• Sitting Meditation
    Sitting meditation invites us to first let our attention settle on the breath sensations themselves, and then gradually expand the field of awareness once it is relatively stable, to include a sense of the body as a whole or any particular regions that might be giving rise to intense sensations. The invitation also goes to the attention of other present experiences including our thoughts, emotions and sounds.
  • Mindful Walking
    Walking meditation is a powerful way to cultivate mindfulness while moving. One way to practise mindful walking is to focus attention on the sensations associated with the feet moving during walking and especially with the moments of contact with the floor or ground. The invitation is to be mindful with every step, to walk for its own sake, without any destination.
  • Mindfulness in daily life
    It is possible to bring mindfulness to the tasks, experiences, and encounters of ordinary living, such as setting the table, eating, washing the dishes, doing the laundry, cleaning the house and going to work. You may find your mind calmer and less reactive, and you may also experience a better and closer connection with the surroundings.

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4. The Attitudinal Foundation of Mindfulness Practice

  • When practicing mindfulness, it is important to recognise the judging quality of mind when it appears and to intentionally assume the stance of an impartial witness (non-judging) by reminding yourself to just observe it.
  • Patience is a form of wisdom. It demonstrates that we understand and accept the fact that sometimes things must unfold in their own time.
  • We need to cultivate beginner’s mind, a mind that is willing to see everything as if for the first time. Each moment is unique and contains unique possibilities.
  • Developing a basic trust in yourself and your feelings.
  • It has no goal other than for you to be yourself in mindfulness by intentionally cultivating the attitude of non-striving.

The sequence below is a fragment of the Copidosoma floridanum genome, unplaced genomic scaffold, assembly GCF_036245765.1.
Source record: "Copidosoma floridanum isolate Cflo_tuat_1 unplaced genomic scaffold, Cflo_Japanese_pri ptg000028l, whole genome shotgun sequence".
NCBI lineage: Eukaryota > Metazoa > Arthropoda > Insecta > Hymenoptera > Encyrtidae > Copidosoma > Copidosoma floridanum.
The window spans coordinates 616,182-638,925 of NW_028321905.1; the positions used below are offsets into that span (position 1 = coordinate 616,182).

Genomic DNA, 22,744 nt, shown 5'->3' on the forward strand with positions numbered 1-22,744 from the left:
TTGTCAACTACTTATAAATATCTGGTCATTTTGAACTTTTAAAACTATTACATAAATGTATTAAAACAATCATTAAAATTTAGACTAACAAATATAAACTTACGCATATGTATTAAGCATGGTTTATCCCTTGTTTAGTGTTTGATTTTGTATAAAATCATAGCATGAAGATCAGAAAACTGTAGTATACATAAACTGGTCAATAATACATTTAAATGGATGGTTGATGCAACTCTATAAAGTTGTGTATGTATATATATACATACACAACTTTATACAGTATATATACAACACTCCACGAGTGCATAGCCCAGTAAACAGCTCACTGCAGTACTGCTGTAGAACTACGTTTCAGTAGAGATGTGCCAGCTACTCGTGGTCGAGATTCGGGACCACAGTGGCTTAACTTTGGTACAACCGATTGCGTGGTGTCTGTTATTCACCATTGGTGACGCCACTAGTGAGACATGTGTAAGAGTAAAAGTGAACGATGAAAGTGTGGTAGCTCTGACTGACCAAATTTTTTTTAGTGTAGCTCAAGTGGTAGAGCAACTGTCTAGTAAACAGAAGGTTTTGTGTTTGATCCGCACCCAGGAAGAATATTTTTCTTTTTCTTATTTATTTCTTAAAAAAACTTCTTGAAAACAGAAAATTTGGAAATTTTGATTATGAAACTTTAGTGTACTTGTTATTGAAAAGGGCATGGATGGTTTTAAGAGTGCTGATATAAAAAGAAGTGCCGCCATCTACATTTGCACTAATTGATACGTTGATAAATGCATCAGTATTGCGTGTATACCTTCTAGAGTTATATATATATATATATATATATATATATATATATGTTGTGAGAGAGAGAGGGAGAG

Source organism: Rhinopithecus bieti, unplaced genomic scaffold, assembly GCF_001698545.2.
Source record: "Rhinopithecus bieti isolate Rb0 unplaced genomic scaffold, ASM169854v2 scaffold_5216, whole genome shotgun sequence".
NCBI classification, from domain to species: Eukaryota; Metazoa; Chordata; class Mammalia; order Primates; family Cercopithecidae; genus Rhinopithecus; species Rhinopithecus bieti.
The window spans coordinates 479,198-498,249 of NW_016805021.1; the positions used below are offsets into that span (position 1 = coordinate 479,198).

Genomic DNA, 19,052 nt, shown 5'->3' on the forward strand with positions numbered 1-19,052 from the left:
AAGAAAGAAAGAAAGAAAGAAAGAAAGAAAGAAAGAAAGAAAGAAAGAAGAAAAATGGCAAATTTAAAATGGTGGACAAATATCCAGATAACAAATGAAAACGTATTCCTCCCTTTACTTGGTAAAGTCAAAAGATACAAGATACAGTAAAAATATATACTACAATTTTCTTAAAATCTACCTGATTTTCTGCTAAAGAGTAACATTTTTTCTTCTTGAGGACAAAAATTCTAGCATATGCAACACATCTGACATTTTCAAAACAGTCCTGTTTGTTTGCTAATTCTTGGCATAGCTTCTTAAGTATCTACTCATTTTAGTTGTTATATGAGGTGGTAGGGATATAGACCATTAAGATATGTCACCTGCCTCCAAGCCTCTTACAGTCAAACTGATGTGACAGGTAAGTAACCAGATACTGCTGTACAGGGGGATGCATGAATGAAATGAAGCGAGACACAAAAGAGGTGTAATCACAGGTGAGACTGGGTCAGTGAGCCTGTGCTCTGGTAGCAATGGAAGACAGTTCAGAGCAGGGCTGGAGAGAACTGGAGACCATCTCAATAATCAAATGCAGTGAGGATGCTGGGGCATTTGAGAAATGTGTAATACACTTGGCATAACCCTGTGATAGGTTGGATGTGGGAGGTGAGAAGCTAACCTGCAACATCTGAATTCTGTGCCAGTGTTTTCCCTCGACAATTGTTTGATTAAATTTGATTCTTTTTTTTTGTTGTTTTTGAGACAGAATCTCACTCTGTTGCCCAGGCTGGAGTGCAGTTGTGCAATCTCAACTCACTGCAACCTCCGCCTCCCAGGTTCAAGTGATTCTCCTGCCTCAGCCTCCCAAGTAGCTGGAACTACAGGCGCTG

• Acceptance means seeing things as they actually are in the present. We try not to impose our ideas about what we should be feeling or thinking or seeing based on our experience.
  • Letting go is a way of letting things be, and of accepting things as they are. When we observe our own mind grasping and pushing away, we remind ourselves to let go of those impulses on purpose.

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5. Mindfulness-Based Stress Reduction (MBSR)

The MBSR was founded by Dr. Jon Kabat-Zinn in 1979 at the Center for Mindfulness, University of Massachusetts Medical School. Since its inception, thousands of people have completed the eight-week MBSR and learned how to use their innate resources and abilities to respond more effectively to stress, pain and illness. Research shows that MBSR is enormously empowering for patients with chronic pain, hypertension, heart disease, cancer and gastrointestinal disorders, as well as for psychological problems such as anxiety and panic.

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6. Mindfulness-based Cognitive Therapy (MBCT)

MBCT was developed by Zindel Segal, Mark Williams and John Teasdale, based on Dr. Jon Kabat-Zinn’s MBSR programme. The MBCT programme was designed specifically to help people who had suffered repeated bouts of serious depression to overcome their illness. The programme brings together the latest understandings of modern science and forms of mediation that have been shown to be clinically effective within mainstream medicine and psychology. The UK National Institute of Clinical Excellence (NICE) has endorsed MBCT as an effective treatment for prevention of relapse. It has been clinical proven to halve the risk of depression and research has shown that people who have been clinically depressed three or more times (sometimes for 20 years or more) find that taking the programme and learning these skills help to reduce considerably their chances that depression will return.